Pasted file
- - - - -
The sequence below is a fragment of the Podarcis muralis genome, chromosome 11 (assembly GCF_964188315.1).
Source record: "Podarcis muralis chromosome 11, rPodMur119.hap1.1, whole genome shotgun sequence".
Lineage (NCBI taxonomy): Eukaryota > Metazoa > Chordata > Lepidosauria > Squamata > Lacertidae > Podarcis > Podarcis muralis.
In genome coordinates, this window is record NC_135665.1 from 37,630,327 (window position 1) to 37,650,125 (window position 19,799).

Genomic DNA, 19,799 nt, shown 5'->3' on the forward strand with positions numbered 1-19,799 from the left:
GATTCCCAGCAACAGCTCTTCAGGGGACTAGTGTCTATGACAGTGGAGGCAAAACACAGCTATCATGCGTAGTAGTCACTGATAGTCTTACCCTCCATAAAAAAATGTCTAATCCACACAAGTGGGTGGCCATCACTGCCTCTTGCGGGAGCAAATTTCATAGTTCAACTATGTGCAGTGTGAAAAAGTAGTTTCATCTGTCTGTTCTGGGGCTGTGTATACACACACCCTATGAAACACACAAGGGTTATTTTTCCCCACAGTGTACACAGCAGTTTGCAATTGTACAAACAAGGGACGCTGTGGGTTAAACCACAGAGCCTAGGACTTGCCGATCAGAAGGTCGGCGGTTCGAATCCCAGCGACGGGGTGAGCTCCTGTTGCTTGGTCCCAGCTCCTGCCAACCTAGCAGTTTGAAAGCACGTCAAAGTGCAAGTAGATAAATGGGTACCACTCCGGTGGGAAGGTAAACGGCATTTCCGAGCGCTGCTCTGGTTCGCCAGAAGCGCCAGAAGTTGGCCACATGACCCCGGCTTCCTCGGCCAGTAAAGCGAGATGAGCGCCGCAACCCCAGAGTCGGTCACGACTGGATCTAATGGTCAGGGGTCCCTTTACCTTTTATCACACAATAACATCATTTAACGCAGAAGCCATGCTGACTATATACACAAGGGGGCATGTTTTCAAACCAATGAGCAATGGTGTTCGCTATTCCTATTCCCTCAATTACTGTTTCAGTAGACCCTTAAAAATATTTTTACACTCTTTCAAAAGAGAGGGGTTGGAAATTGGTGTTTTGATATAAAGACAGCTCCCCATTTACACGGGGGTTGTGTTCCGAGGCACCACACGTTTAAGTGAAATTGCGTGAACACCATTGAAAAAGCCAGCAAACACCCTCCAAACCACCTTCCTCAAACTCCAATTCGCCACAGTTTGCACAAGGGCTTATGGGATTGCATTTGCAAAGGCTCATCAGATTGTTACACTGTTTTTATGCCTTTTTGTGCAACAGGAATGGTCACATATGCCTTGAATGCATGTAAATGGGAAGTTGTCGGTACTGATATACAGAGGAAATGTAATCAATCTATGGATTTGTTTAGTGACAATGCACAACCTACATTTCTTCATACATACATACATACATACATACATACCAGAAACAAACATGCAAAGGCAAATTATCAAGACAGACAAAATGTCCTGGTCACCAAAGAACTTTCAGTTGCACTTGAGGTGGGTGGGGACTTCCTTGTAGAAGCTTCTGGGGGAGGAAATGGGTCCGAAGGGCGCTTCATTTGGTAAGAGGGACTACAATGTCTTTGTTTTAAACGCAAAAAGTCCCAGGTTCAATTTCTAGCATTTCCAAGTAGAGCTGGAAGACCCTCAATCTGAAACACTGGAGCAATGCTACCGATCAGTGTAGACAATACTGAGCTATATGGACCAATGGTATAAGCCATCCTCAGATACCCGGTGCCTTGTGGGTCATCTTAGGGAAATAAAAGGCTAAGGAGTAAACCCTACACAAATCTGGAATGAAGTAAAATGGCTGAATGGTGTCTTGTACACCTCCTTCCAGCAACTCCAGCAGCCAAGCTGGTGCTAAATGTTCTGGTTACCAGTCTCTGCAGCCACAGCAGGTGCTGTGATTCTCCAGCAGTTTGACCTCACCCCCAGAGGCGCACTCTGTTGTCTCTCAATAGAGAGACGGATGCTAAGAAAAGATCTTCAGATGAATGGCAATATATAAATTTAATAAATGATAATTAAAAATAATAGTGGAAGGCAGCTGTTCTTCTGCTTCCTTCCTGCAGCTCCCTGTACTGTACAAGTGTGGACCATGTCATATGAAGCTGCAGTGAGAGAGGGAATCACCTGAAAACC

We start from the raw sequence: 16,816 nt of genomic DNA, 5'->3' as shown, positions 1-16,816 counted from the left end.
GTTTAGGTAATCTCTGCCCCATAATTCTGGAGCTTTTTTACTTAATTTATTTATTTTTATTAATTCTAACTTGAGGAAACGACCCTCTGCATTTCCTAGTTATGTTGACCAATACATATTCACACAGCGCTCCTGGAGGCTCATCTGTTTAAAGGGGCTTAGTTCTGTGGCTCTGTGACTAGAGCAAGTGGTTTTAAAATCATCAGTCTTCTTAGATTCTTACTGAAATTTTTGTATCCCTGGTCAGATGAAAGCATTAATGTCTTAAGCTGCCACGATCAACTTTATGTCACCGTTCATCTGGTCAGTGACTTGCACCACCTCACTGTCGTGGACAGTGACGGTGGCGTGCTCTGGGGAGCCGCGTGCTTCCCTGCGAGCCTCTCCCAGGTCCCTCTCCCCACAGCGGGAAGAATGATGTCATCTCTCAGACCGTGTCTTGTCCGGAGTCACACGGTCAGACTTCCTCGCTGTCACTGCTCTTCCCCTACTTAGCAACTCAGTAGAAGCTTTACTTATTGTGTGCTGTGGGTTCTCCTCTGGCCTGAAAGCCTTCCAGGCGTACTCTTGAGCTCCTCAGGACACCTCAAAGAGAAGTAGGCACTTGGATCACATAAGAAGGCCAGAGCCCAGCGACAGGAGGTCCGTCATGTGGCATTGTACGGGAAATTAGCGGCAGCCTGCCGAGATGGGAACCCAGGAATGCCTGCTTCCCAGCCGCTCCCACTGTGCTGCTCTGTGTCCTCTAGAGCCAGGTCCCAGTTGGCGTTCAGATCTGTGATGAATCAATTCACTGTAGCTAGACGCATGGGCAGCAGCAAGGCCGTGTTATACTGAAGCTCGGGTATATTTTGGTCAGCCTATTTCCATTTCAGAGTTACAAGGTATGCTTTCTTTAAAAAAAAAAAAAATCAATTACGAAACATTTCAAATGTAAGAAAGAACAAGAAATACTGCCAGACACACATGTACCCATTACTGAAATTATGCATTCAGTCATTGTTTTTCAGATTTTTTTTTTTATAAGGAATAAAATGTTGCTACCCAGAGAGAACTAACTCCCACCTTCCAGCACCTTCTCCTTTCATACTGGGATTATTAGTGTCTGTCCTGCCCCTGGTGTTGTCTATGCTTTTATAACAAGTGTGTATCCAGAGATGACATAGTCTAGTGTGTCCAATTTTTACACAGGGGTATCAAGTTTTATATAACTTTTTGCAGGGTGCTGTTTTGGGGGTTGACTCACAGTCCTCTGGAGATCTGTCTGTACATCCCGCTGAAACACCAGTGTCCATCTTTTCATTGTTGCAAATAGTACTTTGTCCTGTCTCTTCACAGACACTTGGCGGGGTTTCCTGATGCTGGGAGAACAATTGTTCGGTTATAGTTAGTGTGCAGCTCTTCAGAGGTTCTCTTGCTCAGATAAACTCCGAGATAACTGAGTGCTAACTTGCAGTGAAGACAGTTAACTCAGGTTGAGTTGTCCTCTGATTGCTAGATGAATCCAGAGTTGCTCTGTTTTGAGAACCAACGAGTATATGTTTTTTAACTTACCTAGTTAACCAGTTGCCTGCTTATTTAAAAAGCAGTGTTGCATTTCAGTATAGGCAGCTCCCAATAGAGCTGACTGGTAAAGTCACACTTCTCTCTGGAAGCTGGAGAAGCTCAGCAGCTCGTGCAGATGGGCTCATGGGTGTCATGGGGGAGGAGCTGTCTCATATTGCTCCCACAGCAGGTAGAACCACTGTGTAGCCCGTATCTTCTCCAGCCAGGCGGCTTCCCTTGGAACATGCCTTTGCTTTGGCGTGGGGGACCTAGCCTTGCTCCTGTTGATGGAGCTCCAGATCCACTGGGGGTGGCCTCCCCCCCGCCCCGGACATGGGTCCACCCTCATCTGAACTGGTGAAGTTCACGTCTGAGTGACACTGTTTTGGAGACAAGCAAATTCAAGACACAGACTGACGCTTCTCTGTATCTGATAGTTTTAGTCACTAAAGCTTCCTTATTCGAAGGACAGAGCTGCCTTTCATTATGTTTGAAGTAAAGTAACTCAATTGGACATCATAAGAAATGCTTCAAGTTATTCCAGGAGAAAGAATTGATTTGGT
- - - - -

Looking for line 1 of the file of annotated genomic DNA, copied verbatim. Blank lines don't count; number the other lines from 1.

The sequence below is a fragment of the Podarcis muralis genome, chromosome 11 (assembly GCF_964188315.1).